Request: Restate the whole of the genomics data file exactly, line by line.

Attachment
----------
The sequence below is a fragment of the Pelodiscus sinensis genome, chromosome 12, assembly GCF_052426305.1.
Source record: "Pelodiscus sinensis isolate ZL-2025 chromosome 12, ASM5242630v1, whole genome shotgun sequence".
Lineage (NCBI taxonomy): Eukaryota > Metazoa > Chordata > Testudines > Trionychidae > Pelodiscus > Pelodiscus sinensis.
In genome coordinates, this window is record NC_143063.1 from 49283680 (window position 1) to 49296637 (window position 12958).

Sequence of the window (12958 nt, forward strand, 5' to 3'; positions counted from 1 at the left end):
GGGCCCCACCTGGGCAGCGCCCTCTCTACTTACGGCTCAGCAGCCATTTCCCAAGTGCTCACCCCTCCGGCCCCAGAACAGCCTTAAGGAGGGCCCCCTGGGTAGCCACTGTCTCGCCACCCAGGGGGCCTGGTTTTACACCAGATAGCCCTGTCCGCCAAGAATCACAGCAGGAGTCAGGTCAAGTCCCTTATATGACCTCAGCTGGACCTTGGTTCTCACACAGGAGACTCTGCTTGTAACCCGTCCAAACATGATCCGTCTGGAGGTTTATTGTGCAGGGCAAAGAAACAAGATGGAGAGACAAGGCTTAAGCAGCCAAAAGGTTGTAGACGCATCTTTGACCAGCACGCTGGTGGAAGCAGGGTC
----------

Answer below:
The sequence below is a fragment of the Pelodiscus sinensis genome, chromosome 12, assembly GCF_052426305.1.
Source record: "Pelodiscus sinensis isolate ZL-2025 chromosome 12, ASM5242630v1, whole genome shotgun sequence".
Lineage (NCBI taxonomy): Eukaryota > Metazoa > Chordata > Testudines > Trionychidae > Pelodiscus > Pelodiscus sinensis.
In genome coordinates, this window is record NC_143063.1 from 49283680 (window position 1) to 49296637 (window position 12958).

Sequence of the window (12958 nt, forward strand, 5' to 3'; positions counted from 1 at the left end):
GGGCCCCACCTGGGCAGCGCCCTCTCTACTTACGGCTCAGCAGCCATTTCCCAAGTGCTCACCCCTCCGGCCCCAGAACAGCCTTAAGGAGGGCCCCCTGGGTAGCCACTGTCTCGCCACCCAGGGGGCCTGGTTTTACACCAGATAGCCCTGTCCGCCAAGAATCACAGCAGGAGTCAGGTCAAGTCCCTTATATGACCTCAGCTGGACCTTGGTTCTCACACAGGAGACTCTGCTTGTAACCCGTCCAAACATGATCCGTCTGGAGGTTTATTGTGCAGGGCAAAGAAACAAGATGGAGAGACAAGGCTTAAGCAGCCAAAAGGTTGTAGACGCATCTTTGACCAGCACGCTGGTGGAAGCAGGGTC